Why HR will stand for Human Relationships

Like most of us I soaked up much of the analysis carried in journals about
the achievements at the end of the last millennium. Due weight was given to
technology and science, innovations and communications. But it struck me that
there was very little about the growth in understanding human relationships and
ways in which they can be improved. It was almost the opposite – the breakdown
of relationships.

I ended up feeling that, yet again, we were undervaluing the progress made
in the field of human relationships. Who in 1980, for instance, could have pre-
dicted perestroika in the then Soviet Union, truth and reconciliation in South
Africa and the Good Friday agreement in Northern Ireland?

Closer to home in HR terms, the situation that motivated me in the 1970s to
specialise in industrial relations – perennial unrest, dysfunctional
relationships on a collective scale – will be unknown to the HR manager of the
21st century.

The truth is we now know so much more about how to get it right. A hundred
years ago the debate was over whether labour had any claim on capital and
whether free trade or import tariffs should rule the day. There was nothing
about necessary progress in relationships.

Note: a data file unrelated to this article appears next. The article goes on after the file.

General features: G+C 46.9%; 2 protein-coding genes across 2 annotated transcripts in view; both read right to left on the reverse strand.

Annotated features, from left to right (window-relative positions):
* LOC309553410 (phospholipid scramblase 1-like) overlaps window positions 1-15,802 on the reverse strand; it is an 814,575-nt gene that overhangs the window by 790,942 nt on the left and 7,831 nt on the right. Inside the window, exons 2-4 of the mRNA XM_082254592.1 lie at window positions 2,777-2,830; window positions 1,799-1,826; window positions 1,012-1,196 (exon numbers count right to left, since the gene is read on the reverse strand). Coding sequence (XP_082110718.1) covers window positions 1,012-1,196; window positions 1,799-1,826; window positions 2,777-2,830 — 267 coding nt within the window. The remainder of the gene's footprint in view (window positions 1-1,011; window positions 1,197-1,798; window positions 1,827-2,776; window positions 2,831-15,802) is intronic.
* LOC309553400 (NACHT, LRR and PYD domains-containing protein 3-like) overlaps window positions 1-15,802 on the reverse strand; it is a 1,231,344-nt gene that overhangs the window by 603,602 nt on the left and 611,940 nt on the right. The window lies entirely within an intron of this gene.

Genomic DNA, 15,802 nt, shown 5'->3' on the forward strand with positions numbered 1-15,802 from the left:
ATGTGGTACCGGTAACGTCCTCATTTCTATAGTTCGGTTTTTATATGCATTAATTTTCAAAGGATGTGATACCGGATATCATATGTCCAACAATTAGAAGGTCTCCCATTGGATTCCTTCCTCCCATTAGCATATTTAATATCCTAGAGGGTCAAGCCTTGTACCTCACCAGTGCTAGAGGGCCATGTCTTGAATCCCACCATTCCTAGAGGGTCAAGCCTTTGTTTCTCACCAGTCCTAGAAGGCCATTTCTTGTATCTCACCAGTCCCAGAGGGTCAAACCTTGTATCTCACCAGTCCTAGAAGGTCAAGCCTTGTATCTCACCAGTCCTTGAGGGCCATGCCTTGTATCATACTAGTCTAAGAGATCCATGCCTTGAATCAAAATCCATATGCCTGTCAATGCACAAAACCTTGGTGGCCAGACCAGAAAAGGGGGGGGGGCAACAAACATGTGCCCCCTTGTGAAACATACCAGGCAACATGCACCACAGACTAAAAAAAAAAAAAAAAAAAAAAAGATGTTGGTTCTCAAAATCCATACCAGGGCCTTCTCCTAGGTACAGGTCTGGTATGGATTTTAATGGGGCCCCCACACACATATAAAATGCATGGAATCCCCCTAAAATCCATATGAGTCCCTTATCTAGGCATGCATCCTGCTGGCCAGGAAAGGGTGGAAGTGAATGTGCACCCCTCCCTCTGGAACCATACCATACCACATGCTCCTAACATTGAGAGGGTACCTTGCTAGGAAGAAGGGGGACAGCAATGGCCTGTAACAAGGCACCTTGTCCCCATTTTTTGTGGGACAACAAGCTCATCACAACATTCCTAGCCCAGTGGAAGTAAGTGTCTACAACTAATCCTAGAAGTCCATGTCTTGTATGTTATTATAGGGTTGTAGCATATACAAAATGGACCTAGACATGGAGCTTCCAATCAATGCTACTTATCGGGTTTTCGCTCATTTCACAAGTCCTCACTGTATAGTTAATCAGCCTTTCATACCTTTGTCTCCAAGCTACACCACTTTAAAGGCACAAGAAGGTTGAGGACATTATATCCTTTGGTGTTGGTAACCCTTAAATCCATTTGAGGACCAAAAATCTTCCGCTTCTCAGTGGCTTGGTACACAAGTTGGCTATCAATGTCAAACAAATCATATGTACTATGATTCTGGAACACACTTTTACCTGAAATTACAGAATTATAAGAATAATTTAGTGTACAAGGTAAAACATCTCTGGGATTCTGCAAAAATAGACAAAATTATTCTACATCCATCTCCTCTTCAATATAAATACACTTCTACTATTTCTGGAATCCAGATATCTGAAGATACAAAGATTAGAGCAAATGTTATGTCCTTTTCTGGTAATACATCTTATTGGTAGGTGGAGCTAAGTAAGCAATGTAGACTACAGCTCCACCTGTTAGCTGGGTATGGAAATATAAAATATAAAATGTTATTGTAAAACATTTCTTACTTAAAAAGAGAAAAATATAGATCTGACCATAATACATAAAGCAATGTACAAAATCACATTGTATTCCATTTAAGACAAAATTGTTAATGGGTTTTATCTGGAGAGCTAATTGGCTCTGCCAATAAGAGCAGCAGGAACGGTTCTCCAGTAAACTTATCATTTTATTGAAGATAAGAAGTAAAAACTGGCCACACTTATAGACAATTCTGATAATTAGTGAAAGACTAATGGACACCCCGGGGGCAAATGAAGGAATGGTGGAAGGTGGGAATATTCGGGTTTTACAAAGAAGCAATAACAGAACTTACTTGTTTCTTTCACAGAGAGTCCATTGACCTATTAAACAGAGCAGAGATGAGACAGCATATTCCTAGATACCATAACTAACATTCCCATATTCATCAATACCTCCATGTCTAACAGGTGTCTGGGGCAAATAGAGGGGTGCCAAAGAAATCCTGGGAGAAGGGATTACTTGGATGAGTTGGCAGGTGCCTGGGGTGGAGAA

Now we understand that the key issues in collective relationships are not
about structural factors or agitator theory, as we believed 30 years ago, but
about trust, involvement, partnerships, personal relationships, openness and
emotional commitment. In personal relationships we know how to get teams to
work together but the application of basic psychology and sociology is still
the exception, not the rule.

This new decade should be about applying what is known about interpersonal
relationships. But how? This is where HR can enter from off-stage. This can be
the unique contribution of HR in being proactive about raising the level of
consciousness and debate over relationships and the benefits of getting them
right.

I predict that if HR is not centre stage in seizing the opportunity to focus
on strategy and change in improving one-to-one and team relationships, then it
will be condemned to the shallows and miseries. While others take the
initiative, HR will be left to pick up the pieces.

This means that the critical competence for the would-be successful HR
manager is risk-taking, not with peoples’ jobs or lives but because there is
much persuasion of other colleagues to do, much competition for scarce
resources.

This leaves me with a final thought. No one questioned the huge expenditure
in freeing us from the Millennium Bug. Will the same licence be given to
freeing organisations from dysfunctional human behaviour?

By Professor Clive Morton

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